hello everyone thank you for the

opportunity to make this presentation today I will talk about sequential

multiple assignment randomized trial with a short name SMART trial this is a

novel clinical trial design for compare multiple adaptive intervention and we

introduced the concept give several examples and talk about methods to

design and analyzing this trial so the concept of personalized medicine is an

increasing popular topic into this healthcare research individualizing

patient care is particularly important in managing chronic diseases the patient

care in chronic disease typically take a long period of time during which

multiple clinical factors vary across different patient at a different time

within the same patient these clinical factors can be medication adherence, side

effects, intermediate response, and a history of previous treatment patient

received in early of the period the key to success in managing chronic disease

is to design a flexible treatment strategy that can adapt to patients

personal information for example we need a strategy to help adjust the inherent

heterogeneity across different patient and help control the variability within

the patient across time ideally the strategy should be able to help us

improve the individual compliance to the treatment patient receive and minimize

the burden and cost so this kind of study strategy fits the paradigm of

personalized medicine the chronical disease, the clinical practice of chronical

disease, such as cancer care and depression management clinician

often need to make a sequence of treatment decision

throughout the entire course of patient clinical care

this decision usually adapt to a patient’s treatment and a covariant

history in previous stage in the same treatment so adaptive intervention formalizes

mechanic of such a sequence of decision-making here is an example of

two-stage adaptive intervention designed for a newly diagnosed patient with the

Diffuse Large B-Cell Lymphoma this is originally reported by Habermann in 2006

and published in JCO. under this adaptive intervention, patient was first given

CHOP: a combination of four chemotherapy agent for eight cycles at

stage one, at the end of stage one, the patients will classify as responders and

non-responders here response is defined as complete remission or partial

remission and non-response otherwise for now responders they will be given

Rituximab, they were given G-CSF for supportive at the stage two and for

responders they will give Rituximab for six months as a maintanence this is one

adaptive intervention and an intervention can be recommended to all

the patient with newly diagnosed Diffuse Large B-Cell Lymphoma

a patient under this adaptive intervention in clinical practice can

possibly receive two treatment sequence one is CHOP-Response

Rituximab and the other is CHOP-No Response

G-CSF specifically which treatment sequence a patient will follow in

practice depending on value of intermediate response observed on this

patient. The adaptive intervention typically has four important components.

first it has multiple treatment stage each treatment stage refers to an

interval of time during which a patient receive one specific treatment for

example in this case we can see at a stage one, all the patient will receive

one treatment which is CHOP while at the stage two a part of the patients

will receive Rituximab and rest of them receive G-CSF

in the practice researchers can define a number of stage

of adaptive intervention depending on a feature of patient care and interests of

study also an adaptive intervention has a sequence of decisions regarding to the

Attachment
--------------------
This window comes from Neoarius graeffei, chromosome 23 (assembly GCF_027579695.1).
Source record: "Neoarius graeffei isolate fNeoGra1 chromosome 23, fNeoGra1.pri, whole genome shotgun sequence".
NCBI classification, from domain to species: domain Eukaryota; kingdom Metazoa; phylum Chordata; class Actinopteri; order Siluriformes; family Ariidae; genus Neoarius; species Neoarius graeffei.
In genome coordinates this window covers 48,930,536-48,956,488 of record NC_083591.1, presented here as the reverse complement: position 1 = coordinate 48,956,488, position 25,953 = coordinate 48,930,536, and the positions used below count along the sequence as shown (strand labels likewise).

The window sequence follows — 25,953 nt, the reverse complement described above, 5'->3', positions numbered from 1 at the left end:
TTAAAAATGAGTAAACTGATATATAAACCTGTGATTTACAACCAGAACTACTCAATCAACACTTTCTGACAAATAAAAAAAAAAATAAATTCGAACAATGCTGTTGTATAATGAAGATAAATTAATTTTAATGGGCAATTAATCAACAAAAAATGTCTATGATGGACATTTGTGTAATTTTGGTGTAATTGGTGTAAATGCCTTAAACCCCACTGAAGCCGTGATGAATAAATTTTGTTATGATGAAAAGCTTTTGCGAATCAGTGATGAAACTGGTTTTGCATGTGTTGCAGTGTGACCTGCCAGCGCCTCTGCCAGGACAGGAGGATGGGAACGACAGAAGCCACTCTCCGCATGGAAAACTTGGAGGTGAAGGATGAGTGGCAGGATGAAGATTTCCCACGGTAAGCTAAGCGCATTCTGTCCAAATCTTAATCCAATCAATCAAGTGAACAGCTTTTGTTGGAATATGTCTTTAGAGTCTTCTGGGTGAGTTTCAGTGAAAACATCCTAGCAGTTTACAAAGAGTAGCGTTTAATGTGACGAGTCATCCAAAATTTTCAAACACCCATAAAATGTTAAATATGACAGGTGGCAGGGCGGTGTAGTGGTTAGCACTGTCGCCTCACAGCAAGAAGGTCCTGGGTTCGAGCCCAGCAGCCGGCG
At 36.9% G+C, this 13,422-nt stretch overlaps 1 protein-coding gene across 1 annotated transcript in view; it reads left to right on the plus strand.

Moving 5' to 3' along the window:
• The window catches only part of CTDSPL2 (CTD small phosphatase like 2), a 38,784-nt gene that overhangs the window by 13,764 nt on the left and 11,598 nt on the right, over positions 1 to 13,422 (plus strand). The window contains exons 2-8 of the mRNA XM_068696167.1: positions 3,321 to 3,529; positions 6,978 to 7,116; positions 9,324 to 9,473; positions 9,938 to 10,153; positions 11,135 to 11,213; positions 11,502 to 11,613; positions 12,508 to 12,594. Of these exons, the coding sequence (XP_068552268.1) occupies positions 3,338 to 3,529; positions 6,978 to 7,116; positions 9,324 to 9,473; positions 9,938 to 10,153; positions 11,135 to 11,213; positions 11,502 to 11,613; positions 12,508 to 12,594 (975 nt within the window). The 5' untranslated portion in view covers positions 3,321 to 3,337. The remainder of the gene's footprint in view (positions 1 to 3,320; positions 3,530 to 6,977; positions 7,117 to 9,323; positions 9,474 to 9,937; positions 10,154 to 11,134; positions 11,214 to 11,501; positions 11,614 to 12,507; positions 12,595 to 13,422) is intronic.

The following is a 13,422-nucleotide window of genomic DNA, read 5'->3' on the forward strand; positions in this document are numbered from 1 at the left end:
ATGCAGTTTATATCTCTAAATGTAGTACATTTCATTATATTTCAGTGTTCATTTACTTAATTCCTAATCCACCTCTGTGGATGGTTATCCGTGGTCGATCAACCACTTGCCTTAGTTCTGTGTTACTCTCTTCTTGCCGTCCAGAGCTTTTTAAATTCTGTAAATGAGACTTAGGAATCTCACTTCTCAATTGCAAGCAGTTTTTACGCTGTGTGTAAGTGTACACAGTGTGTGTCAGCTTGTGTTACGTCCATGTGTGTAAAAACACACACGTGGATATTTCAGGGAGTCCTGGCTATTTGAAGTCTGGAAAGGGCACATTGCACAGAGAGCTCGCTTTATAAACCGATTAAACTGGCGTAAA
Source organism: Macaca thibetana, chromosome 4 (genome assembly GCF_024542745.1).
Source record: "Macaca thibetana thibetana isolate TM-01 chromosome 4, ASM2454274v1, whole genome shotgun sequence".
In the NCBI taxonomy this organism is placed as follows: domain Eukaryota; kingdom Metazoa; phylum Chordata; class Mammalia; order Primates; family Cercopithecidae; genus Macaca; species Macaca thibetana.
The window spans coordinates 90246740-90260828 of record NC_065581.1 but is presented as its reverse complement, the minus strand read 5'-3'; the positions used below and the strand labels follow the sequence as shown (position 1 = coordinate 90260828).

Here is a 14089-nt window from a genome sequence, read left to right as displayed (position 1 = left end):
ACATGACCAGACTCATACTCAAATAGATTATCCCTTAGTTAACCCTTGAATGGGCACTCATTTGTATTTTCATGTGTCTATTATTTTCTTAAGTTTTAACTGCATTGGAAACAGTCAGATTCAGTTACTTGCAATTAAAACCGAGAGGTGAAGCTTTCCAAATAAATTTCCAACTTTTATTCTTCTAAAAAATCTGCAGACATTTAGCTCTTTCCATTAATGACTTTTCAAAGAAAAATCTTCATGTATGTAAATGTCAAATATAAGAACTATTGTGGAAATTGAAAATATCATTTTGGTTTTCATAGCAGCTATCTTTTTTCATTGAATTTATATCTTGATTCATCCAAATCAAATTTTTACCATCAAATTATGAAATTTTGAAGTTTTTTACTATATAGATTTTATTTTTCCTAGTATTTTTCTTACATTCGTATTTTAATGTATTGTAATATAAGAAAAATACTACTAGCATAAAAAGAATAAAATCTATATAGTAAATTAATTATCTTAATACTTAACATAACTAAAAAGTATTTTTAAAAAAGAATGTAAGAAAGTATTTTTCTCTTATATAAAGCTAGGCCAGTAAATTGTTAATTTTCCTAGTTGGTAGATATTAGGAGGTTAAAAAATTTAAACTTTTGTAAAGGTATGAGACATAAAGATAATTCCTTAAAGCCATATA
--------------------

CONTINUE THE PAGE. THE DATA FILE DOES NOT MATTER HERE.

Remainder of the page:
treatment selection for example in this case at the stage two a decision needs

to be made is if a patient failed to respond at the end of stage one which

treatment should be selected for next stage well if the patient achieved

stabilized which main treatment should be selected for maintenance the stage one

treatment here is not adaptive to any baseline information for surely we can

design another adaptive decision at stage 1 for example we can give patient

with comorbidity a certain treatment and for those patients without comorbidity

another type of treatment in that case we’ll receive four treatment sequence in

this adaptive intervention which was more complicated also adaptive intervention

has a set of treatment option at a decision-making point so can choose

different treatment based on patients different clinical information this

option can be dose-type or timing of medication given to patient if there’s

only one treatment option then different patient based on different

clinical condition is not meaningful in adaptive intervention also we have

tailoring variable which is variable that contains

information to support the decision making in adaptive intervention for

example in this case the tailoring variable to the supported decision-making at the

stage two is the response to CHOP measure at the end of stage 1 so we

based on the patient’s response to decide which treatment we give to this

patient at the second stage a commonly seen kind of variable in adaptive

intervention include baseline covariates, previous treatments

side effect, and a medication adherence so we for the example I give in previous

slides and the four important components is easy to understand the official

concept of adaptive intervention here adaptive intervention it’s a multi stage

treatment strategy consisting of a sequence of decision-making rules one

per stage of intervention which is specifying how to adapt the treatment

selection according to individual patients clinical history of treatment

other covariates so statistics play important role in the

adaptive intervention research it provides the evidence base or we can call

this data-driven framework to help us optimize the decision-making for

treatment selection for individual in adaptive intervention also it help us

identify the optimal adaptive intervention leading to the best how

come in a long run. a natural question in adaptive intervention research is

whether or not an adaptive intervention identified in the study is